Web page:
How much longer can Maple Street Book Shop remain open?

Advocate staff photo by JOHN McCUSKER -- Foster Noone browses Thursday, Oct. 1, 2015 at the venerable Maple Street Book Store, which will be closing at the end of the year after a half-century in business..

The fight against “the stupids” isn’t over yet.

The Maple Street Book Shop, the renowned Uptown independent bookstore that has been a destination for New Orleanians and tourists for nearly 52 years, will stay open at least until March, its owner announced Sunday — nearly three months after he said it would have to close its doors at the end of 2015.

Owner Gladin Scott, who bought the business in 2013, credited the “overwhelming” support of loyal customers, a landlord willing to accept month-to-month rent payments and even people interested in investing in the business.

“We announced we were closing the first of October, and the response was wonderful,” Scott said Sunday afternoon as he greeted customers who steadily trickled into the shotgun cottage where books have been sold for half a century. “Our business literally doubled in October, and it’s remained strong in November and December.”

Scott cautioned, though, that the business is still in a precarious position. He said he couldn’t commit to staying open longer than the first quarter of 2016 and can keep selling books only as long as sales are good.

Prior to October, the store had been operating at a loss since 2007, and Scott said then he wouldn’t be able to pour any more money into the venture.

“I’m not in a financial position to make any promises,” he warned. “Sales have to be good enough to at least break even.”

The bookstore has seen many ups and downs in the past several years. In 2011, then-owner Donna Allen opened new locations in the Marigny and Bayou St. John neighborhoods.

Two years later, Scott bought the bookstore after managing it for five years. He closed the two satellite stores and moved the used and rare books into the main store, just four years after a separate Maple Street children’s bookstore had closed.

In October, Scott said he had little choice but to focus on the main shop because the other locations weren’t self-sustaining.

There isn’t just one reason why the shop has been hit so hard, he said, but he did credit online shopping for part of the demise.

Even customers at the store Sunday said most readers, including kids, have grown accustomed to ordering books on Amazon and perusing them on e-readers like Kindle or even on iPhones.

It’s a habit that threatens to kill the art of book-shopping, said Deanna Larmeu, a 35-year-old art teacher.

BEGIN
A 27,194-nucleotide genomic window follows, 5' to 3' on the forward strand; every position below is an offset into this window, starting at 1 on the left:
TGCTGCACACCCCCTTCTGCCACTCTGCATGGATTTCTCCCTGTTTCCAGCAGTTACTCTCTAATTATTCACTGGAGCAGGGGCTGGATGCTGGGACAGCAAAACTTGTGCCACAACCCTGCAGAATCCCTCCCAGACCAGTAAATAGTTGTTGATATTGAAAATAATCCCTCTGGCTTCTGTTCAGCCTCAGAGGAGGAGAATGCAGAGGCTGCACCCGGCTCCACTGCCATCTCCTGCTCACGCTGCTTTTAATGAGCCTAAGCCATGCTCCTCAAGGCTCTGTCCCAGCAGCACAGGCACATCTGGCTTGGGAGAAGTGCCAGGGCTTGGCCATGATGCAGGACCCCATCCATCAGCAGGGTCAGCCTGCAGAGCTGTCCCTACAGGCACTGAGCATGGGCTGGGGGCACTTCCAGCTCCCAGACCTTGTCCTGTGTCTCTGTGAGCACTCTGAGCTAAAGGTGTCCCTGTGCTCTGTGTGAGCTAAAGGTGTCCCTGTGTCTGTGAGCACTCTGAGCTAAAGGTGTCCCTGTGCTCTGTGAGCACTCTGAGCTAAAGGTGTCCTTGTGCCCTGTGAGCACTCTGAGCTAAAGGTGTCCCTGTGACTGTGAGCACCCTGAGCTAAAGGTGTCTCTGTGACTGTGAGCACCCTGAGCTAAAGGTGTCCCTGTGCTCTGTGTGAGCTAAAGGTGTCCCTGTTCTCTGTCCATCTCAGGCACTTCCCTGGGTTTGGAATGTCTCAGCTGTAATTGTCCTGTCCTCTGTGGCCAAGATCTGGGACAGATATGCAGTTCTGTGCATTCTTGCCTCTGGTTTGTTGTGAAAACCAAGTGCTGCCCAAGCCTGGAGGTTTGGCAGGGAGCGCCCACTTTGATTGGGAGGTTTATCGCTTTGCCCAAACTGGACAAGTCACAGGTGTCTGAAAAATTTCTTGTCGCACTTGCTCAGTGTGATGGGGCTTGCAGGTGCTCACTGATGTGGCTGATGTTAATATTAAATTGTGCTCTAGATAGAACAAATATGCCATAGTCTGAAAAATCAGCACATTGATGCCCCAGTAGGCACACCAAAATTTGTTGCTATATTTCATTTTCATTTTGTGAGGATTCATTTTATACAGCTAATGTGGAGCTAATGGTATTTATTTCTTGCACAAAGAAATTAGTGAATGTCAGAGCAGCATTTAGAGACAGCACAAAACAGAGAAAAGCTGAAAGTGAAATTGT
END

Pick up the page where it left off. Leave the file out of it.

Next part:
“It’s important to be able to touch and smell the books, rather than just look at them on phones,” Larmeu said as she shopped at the bookstore for friends and family, also picking up T-shirts with the shop’s signature maple leaf-shaped logo.

It seems enough consumers agree with Larmeu to make a difference, as small independent bookstores have benefited in recent years as big-box book retailers like Borders and Barnes & Noble have retrenched from brick-and-mortar storefronts.

Nationwide, independent bookstores have increased their ranks by 27 percent since 2009, according to the American Booksellers Association.

In New Orleans, other independent stores have managed to maintain strong followings, such as the Garden District Book Shop and Octavia Books in Uptown.

On Sunday, book lovers said they couldn’t imagine a New Orleans without the iconic Maple Street bookstore, which was opened in 1964 by sisters Mary Kellogg and Rhoda Norman.

Kellogg’s daughter, Rhoda Faust, took over in 1971 and ran the shop for nearly four decades. She created its slogan, “Fight the stupids,” which has become a frequent sight on bumper stickers and which became a sort of rallying cry for customers who were devastated at the prospect of the shop closing.

“I was really sad to see the shop was going to close,” said Amanda Cardenas, a 29-year-old waitress. “People still need to read a hard book sometimes. And they don’t always want to go out to Barnes & Noble in Metairie.”

Justin Scalise, a 36-year-old actor and producer, as well as 35-year-old engineer Michael Reddle, said the bookstore was integral to keeping another generation of New Orleanians educated.

Reddle, who was there to pick up a copy of “Where the Wild Things Are” for his nearly 1-year-old daughter, said there was something “romantic” about still going to Maple Street for the gift.

“It’s certainly an integral piece of culture for the neighborhood,” Scalise said.

Scott made the announcement about the shop remaining open on Facebook on Sunday morning, and by evening the open letter had been shared more than 170 times.

He hopes not to have to let the store’s fan base down in the coming year.

“All of us here are really grateful for the response,” he said. “People in New Orleans really appreciate businesses that have been part of the city for a long time.”